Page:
Last week, I talked a bit about losing some momentum after a couple weeks of stress and illness. I compared it to a runner who has to build back up to full distance after an injury. That brought me to something we as writers hear a lot (or at least, I do) and that is:
Some words written are better than no words written.
On the surface, this is very true. It is always better to get words on the page than to leave the page blank. After all, if no words ever get written, nothing ever gets finished, and that is not a good thing.
But there is a trap in there, too. You can get caught up in the idea that some is better than none, and never stretch beyond that. Or, you can get a bit lazy and just quit working and give in to some other distraction with the excuse that at least you got something done. We can go back to our runner friend who is back out on the track after their injury, and maybe for a while is content to run a quarter mile because it’s more than they were doing, right? But if they never try to reach past that quarter mile mark, never stretch for the half mile, and the mile, and maybe more, they will never get back to their former pace.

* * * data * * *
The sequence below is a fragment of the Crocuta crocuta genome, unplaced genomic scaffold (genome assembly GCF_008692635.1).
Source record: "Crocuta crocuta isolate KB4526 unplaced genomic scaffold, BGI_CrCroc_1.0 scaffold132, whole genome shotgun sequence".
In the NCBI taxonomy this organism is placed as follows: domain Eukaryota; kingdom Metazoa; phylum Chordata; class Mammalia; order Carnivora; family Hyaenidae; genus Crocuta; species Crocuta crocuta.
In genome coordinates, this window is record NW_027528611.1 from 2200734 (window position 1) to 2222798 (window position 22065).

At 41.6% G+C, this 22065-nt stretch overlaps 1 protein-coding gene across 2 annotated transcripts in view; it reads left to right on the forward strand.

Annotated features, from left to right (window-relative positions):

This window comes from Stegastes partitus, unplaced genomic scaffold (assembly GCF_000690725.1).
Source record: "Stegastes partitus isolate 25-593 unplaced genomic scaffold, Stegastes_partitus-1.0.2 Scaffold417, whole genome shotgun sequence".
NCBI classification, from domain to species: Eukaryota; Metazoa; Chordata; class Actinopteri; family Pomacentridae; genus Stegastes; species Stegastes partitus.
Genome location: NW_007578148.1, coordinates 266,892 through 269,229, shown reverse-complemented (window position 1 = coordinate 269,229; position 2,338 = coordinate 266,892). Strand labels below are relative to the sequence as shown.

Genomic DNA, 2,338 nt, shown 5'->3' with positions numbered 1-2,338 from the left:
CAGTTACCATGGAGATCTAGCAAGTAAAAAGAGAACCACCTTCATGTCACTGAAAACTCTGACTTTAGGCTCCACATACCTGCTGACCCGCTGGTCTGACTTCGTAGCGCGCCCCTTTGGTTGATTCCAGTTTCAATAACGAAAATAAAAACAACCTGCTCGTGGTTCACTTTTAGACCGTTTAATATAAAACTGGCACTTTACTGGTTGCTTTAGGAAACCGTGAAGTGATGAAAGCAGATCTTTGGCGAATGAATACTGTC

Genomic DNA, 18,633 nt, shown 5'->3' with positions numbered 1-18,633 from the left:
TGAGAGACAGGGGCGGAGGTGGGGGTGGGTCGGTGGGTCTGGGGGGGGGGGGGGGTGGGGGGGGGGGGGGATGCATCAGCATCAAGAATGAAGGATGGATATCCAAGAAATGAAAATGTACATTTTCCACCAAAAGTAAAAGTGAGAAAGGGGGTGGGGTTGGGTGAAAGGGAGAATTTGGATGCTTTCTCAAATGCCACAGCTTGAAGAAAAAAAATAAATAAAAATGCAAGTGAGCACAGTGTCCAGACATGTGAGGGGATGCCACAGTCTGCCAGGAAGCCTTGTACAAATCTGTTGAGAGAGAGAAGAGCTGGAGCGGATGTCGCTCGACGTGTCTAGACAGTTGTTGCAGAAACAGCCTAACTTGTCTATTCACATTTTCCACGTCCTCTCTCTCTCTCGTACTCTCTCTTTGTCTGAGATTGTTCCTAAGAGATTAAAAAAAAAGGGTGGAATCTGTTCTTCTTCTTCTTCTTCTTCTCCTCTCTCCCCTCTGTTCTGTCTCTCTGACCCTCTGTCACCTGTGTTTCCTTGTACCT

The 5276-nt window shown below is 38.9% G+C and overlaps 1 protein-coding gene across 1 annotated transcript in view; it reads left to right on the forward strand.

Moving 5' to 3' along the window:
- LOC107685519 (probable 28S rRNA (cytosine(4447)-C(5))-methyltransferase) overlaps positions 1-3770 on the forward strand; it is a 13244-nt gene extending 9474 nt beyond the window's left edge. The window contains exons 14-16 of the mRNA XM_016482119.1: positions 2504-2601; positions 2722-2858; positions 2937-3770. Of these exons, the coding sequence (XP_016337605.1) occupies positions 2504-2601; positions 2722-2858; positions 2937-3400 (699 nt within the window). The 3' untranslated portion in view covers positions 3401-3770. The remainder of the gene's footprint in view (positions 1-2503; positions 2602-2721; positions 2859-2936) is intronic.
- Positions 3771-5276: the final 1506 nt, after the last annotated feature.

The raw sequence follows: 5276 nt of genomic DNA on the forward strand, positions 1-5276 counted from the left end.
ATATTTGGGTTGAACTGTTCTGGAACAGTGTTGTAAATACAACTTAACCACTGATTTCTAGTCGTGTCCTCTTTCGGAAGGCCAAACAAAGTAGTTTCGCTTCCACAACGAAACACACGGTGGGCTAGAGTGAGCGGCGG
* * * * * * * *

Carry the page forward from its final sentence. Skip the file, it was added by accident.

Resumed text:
Sure, writing 500 words a day will get you a 50K novel in 100 days, but you can cut that down to a month if you work toward 2000 words a day. (NaNoWriMo, anyone?).
Everyone has to figure out what their goal should be. 2K might not be doable for everyone, every day. Hey, we all have- or should have- lives outside of writing. Family. Day jobs. The time just may not be there to write thousands of words every day. There are also legitimate times and reasons for not hitting your established goal every single writing session. But you should work toward figuring out what that goal should realistically be and try to hit it most days. It should become a habit just like that runner who just goes out and runs three miles every time because that’s their distance.
Don’t beat yourself up when you fall short. We all do. But try not to fall too deeply into the Some is Better than None trap, either.
Okay, time to write!
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